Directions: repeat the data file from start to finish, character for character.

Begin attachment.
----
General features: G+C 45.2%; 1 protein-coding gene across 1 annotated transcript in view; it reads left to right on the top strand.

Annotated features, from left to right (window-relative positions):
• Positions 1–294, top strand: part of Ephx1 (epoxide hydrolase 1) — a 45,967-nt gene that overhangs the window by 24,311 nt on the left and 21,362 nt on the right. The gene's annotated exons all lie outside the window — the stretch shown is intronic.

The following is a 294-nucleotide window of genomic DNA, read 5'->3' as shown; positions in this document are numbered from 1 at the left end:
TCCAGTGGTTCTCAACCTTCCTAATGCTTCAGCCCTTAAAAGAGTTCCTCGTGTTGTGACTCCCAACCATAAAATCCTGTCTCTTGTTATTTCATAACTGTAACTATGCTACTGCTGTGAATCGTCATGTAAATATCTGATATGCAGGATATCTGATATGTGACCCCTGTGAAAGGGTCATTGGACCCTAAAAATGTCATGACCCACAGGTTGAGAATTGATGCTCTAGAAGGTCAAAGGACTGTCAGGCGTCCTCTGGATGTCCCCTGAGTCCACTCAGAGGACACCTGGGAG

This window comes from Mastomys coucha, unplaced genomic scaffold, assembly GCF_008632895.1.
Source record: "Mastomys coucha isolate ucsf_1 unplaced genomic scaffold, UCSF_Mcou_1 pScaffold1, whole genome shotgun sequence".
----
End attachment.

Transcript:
General features: G+C 45.2%; 1 protein-coding gene across 1 annotated transcript in view; it reads left to right on the top strand.

Annotated features, from left to right (window-relative positions):
• Positions 1–294, top strand: part of Ephx1 (epoxide hydrolase 1) — a 45,967-nt gene that overhangs the window by 24,311 nt on the left and 21,362 nt on the right. The gene's annotated exons all lie outside the window — the stretch shown is intronic.

The following is a 294-nucleotide window of genomic DNA, read 5'->3' as shown; positions in this document are numbered from 1 at the left end:
TCCAGTGGTTCTCAACCTTCCTAATGCTTCAGCCCTTAAAAGAGTTCCTCGTGTTGTGACTCCCAACCATAAAATCCTGTCTCTTGTTATTTCATAACTGTAACTATGCTACTGCTGTGAATCGTCATGTAAATATCTGATATGCAGGATATCTGATATGTGACCCCTGTGAAAGGGTCATTGGACCCTAAAAATGTCATGACCCACAGGTTGAGAATTGATGCTCTAGAAGGTCAAAGGACTGTCAGGCGTCCTCTGGATGTCCCCTGAGTCCACTCAGAGGACACCTGGGAG

This window comes from Mastomys coucha, unplaced genomic scaffold, assembly GCF_008632895.1.
Source record: "Mastomys coucha isolate ucsf_1 unplaced genomic scaffold, UCSF_Mcou_1 pScaffold1, whole genome shotgun sequence".